ISLAMABAD (AP) — Peace talks between the Pakistani government and representatives of the Taliban began on Thursday after a short delay, the first test for the government's controversial initiative of seeking a peaceful resolution to the country's bloody insurgency, officials said.
The talks were originally to be held Tuesday but were postponed after the government negotiators sought "clarification" about the identities of the Taliban's negotiating team. The request angered prominent pro-Taliban cleric Maulana Samiul Haq, the leader of the Taliban team, who accused Islamabad of not taking the peace offer from the group seriously.
But the dispute was subsequently resolved, and state-run Pakistan Television showed negotiators from the two sides exchanging smiles as Thursday's meeting got underway in the capital, Islamabad.
The TV said the head of the government team, Irfan Sadiqui, told Taliban delegate Haq that Prime Minister Nawaz Sharif wanted to see an end to terrorism. In return, Haq assured his full support for the success of the peace process, the report said.
Sharif announced last month that his government wanted to pursue negotiations and named a four-member team led by Sadiqui, a journalist and an adviser to the prime minister. Also on the government was another journalist, a former spymaster and an ex-diplomat.
However, a spate of recent attacks has put pressure on Sharif to start a military operation against the Taliban in their support base in the country's northwestern tribal regions bordering Afghanistan. Critics say several such peace initiatives in the past have failed and only emboldened the militants.
After four hours of talks, the two sides issues a joint statement Thursday, saying both sides had called for avoiding any steps that could disrupt the peace process.
"It is necessary for the success of the talks that all activities against peace and security should be ended," Haq told a news conference.
He said "the process of talks should not be a long one as the nation is waiting for good news. Therefore, this process should be completed in a short period."
Haq also said he had asked the government negotiators to arrange a meeting between the Taliban team and the prime minister, army chief and head of the intelligence agency so that issues could be discussed with them directly.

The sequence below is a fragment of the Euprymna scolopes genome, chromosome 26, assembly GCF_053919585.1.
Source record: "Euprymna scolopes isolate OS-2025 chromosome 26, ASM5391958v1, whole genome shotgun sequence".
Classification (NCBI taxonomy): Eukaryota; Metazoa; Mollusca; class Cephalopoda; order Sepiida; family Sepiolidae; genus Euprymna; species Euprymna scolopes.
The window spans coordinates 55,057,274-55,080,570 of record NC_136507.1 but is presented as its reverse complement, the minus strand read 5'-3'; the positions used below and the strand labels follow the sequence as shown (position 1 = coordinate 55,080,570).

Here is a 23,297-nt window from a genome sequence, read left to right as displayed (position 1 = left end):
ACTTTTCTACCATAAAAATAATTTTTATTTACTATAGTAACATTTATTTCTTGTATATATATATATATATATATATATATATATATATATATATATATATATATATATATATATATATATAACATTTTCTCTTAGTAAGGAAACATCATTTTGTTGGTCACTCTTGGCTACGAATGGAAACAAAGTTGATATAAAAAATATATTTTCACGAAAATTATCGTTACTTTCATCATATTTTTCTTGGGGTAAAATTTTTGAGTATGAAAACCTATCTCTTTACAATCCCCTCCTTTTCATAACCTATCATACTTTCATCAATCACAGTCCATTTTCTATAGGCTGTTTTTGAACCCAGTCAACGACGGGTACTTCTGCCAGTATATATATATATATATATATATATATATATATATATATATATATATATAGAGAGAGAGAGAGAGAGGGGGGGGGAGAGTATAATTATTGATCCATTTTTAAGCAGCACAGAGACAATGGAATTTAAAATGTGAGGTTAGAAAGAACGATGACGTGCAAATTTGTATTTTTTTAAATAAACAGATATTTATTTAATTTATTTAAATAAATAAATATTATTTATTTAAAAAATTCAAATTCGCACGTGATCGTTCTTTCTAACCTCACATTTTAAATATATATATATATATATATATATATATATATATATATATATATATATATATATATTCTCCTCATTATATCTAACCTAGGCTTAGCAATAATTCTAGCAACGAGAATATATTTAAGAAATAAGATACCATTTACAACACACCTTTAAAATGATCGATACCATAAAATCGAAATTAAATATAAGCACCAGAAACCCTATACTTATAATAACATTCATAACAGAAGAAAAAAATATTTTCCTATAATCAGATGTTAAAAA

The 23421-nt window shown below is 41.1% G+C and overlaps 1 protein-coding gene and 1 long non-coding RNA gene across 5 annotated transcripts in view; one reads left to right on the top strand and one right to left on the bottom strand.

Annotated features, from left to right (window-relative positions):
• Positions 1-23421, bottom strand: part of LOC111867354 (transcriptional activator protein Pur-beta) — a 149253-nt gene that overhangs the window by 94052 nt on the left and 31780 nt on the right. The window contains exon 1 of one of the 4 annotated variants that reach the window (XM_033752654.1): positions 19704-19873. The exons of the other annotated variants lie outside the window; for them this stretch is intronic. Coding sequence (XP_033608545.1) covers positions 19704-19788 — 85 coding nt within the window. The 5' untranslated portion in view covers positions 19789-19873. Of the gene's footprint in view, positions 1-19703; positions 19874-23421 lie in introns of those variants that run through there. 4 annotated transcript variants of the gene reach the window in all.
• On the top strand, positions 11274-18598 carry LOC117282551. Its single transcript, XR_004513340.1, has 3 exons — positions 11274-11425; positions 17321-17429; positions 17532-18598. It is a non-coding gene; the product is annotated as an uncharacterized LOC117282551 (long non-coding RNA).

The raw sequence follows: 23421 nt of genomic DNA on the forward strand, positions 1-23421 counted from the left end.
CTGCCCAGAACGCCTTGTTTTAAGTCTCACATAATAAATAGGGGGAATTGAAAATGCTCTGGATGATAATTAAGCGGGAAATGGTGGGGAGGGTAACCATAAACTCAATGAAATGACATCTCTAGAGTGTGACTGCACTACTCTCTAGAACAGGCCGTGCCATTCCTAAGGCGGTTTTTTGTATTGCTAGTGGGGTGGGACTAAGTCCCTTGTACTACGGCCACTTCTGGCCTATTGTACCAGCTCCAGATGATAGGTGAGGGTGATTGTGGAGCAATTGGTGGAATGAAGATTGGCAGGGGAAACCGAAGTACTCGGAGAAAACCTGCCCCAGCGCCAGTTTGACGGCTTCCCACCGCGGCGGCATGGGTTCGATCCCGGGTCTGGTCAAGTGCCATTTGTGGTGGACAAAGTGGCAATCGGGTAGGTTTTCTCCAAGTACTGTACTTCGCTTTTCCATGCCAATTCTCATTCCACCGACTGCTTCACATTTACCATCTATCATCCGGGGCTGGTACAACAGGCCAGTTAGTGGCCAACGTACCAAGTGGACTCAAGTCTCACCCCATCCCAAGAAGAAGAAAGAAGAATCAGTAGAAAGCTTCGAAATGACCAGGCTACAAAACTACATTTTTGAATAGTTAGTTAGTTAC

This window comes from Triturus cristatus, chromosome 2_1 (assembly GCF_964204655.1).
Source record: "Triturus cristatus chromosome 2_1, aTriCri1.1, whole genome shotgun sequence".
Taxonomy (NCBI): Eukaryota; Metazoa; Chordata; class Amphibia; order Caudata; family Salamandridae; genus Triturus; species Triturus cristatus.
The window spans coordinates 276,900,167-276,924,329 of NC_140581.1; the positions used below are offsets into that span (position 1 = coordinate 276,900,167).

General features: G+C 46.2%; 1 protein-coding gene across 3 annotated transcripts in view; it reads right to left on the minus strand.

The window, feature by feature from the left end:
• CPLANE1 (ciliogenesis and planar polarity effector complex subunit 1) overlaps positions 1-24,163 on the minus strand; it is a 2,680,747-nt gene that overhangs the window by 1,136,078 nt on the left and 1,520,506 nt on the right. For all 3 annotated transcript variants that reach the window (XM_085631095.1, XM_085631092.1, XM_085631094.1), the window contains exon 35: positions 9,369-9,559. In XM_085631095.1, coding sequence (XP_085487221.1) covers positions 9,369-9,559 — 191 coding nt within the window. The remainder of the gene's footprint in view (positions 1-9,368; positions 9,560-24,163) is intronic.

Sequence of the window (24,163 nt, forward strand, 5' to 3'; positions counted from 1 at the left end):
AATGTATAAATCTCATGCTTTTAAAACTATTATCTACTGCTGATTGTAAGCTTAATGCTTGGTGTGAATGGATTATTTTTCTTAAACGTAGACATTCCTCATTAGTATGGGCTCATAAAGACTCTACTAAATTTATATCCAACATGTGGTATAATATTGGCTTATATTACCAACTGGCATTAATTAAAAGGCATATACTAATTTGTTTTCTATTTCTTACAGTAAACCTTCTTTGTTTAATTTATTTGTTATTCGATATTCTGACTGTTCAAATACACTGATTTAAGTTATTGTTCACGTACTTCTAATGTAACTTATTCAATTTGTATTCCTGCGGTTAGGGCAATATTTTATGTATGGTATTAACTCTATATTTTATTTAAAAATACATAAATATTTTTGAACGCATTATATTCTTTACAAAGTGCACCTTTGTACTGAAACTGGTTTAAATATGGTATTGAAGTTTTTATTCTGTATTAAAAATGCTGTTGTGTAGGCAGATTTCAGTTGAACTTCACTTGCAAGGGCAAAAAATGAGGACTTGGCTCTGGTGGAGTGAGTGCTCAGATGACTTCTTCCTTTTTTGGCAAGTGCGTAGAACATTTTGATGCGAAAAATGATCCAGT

In return, the government team also said it wanted a direct meeting with the Taliban leadership, Haq said, which the cleric said he would pass on to the Taliban.
Sadiqui, the head of the government team, said there would be more talks.
"Today, we started the journey for peace, and both sides have agreed to complete it as soon as possible," he said.
The Pakistani Taliban have been fighting to topple the government and enforce their harsher brand of Islam across the country. They have killed thousands of civilians, soldiers, policemen and government officials in the bloody insurgency.
On Wednesday, Haq disavowed some of the recent attacks during a speech at a rally in Islamabad, blaming instead a trio of "enemy forces" — meaning the U.S., Israel and Pakistan's archrival India — and claiming the three are trying to disrupt the peace process.
The Taliban negotiators are not actually from the group itself, although Taliban spokesmen claim they have the militants' full confidence.
In addition to Haq, the Taliban negotiators include Maulana Abdul Aziz, a cleric at the famed Red Mosque in Islamabad where government forces killed scores of militants in a 2007 military operation. The third member on the Taliban team is Mohammed Ibrahim, the head of the hard-line Jamaat-e-Islami party in northwestern Pakistan.
Initially, the Taliban also wanted ex-cricketer Imran Khan to represent them in talks with the government. But though he welcome the peace process, Khan turned down the request, saying the Taliban should hold direct talks with Pakistan.